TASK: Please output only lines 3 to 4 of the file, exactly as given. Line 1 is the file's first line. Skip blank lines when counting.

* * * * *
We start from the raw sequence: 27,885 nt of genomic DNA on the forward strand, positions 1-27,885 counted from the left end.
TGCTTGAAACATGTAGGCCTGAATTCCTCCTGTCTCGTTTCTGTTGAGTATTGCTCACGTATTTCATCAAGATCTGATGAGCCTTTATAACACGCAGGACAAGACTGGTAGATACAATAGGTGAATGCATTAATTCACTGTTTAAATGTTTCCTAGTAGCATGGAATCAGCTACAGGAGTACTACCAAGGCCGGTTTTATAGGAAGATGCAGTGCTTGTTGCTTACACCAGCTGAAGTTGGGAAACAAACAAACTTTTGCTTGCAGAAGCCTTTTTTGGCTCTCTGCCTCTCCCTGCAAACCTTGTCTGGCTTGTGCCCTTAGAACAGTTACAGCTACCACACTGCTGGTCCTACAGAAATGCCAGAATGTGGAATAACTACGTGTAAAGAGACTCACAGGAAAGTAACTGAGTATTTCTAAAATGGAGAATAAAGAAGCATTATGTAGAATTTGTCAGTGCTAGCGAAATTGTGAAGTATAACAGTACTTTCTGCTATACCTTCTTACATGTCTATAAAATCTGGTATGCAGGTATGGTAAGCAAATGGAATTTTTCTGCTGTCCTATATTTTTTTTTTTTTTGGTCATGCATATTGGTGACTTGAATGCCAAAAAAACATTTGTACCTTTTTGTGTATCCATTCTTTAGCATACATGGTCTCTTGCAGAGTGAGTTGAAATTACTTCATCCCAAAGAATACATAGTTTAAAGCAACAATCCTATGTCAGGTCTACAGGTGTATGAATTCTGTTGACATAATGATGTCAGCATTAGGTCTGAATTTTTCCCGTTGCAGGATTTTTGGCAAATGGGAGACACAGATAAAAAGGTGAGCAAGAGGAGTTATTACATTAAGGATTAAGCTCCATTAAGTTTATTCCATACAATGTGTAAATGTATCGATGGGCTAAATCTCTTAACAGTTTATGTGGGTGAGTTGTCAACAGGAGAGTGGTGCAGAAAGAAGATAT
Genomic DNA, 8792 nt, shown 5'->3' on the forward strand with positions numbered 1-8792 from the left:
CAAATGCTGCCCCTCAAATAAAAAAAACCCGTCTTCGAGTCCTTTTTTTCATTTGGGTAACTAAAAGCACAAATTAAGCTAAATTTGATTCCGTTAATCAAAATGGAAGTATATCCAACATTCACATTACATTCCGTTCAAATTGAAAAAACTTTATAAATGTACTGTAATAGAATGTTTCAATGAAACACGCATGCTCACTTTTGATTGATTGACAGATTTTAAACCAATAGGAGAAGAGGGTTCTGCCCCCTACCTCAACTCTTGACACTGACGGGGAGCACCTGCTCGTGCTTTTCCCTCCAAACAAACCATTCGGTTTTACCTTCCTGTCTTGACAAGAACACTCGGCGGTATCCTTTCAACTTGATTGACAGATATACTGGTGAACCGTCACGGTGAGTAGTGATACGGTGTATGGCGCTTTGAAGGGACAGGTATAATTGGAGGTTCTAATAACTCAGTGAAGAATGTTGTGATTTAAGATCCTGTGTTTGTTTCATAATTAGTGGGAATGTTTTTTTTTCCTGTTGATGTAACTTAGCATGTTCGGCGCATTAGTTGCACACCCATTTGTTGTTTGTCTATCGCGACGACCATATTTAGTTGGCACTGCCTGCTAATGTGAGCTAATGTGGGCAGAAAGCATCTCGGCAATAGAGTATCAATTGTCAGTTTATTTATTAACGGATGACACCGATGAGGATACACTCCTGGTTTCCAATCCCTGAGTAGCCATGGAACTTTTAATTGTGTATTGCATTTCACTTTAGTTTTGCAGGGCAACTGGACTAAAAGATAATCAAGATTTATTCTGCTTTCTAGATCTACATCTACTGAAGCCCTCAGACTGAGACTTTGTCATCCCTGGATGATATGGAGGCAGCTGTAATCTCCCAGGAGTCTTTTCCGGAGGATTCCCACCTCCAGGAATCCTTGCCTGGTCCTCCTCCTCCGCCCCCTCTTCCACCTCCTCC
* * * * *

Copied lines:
Genomic DNA, 8792 nt, shown 5'->3' on the forward strand with positions numbered 1-8792 from the left:
CAAATGCTGCCCCTCAAATAAAAAAAACCCGTCTTCGAGTCCTTTTTTTCATTTGGGTAACTAAAAGCACAAATTAAGCTAAATTTGATTCCGTTAATCAAAATGGAAGTATATCCAACATTCACATTACATTCCGTTCAAATTGAAAAAACTTTATAAATGTACTGTAATAGAATGTTTCAATGAAACACGCATGCTCACTTTTGATTGATTGACAGATTTTAAACCAATAGGAGAAGAGGGTTCTGCCCCCTACCTCAACTCTTGACACTGACGGGGAGCACCTGCTCGTGCTTTTCCCTCCAAACAAACCATTCGGTTTTACCTTCCTGTCTTGACAAGAACACTCGGCGGTATCCTTTCAACTTGATTGACAGATATACTGGTGAACCGTCACGGTGAGTAGTGATACGGTGTATGGCGCTTTGAAGGGACAGGTATAATTGGAGGTTCTAATAACTCAGTGAAGAATGTTGTGATTTAAGATCCTGTGTTTGTTTCATAATTAGTGGGAATGTTTTTTTTTCCTGTTGATGTAACTTAGCATGTTCGGCGCATTAGTTGCACACCCATTTGTTGTTTGTCTATCGCGACGACCATATTTAGTTGGCACTGCCTGCTAATGTGAGCTAATGTGGGCAGAAAGCATCTCGGCAATAGAGTATCAATTGTCAGTTTATTTATTAACGGATGACACCGATGAGGATACACTCCTGGTTTCCAATCCCTGAGTAGCCATGGAACTTTTAATTGTGTATTGCATTTCACTTTAGTTTTGCAGGGCAACTGGACTAAAAGATAATCAAGATTTATTCTGCTTTCTAGATCTACATCTACTGAAGCCCTCAGACTGAGACTTTGTCATCCCTGGATGATATGGAGGCAGCTGTAATCTCCCAGGAGTCTTTTCCGGAGGATTCCCACCTCCAGGAATCCTTGCCTGGTCCTCCTCCTCCGCCCCCTCTTCCACCTCCTCC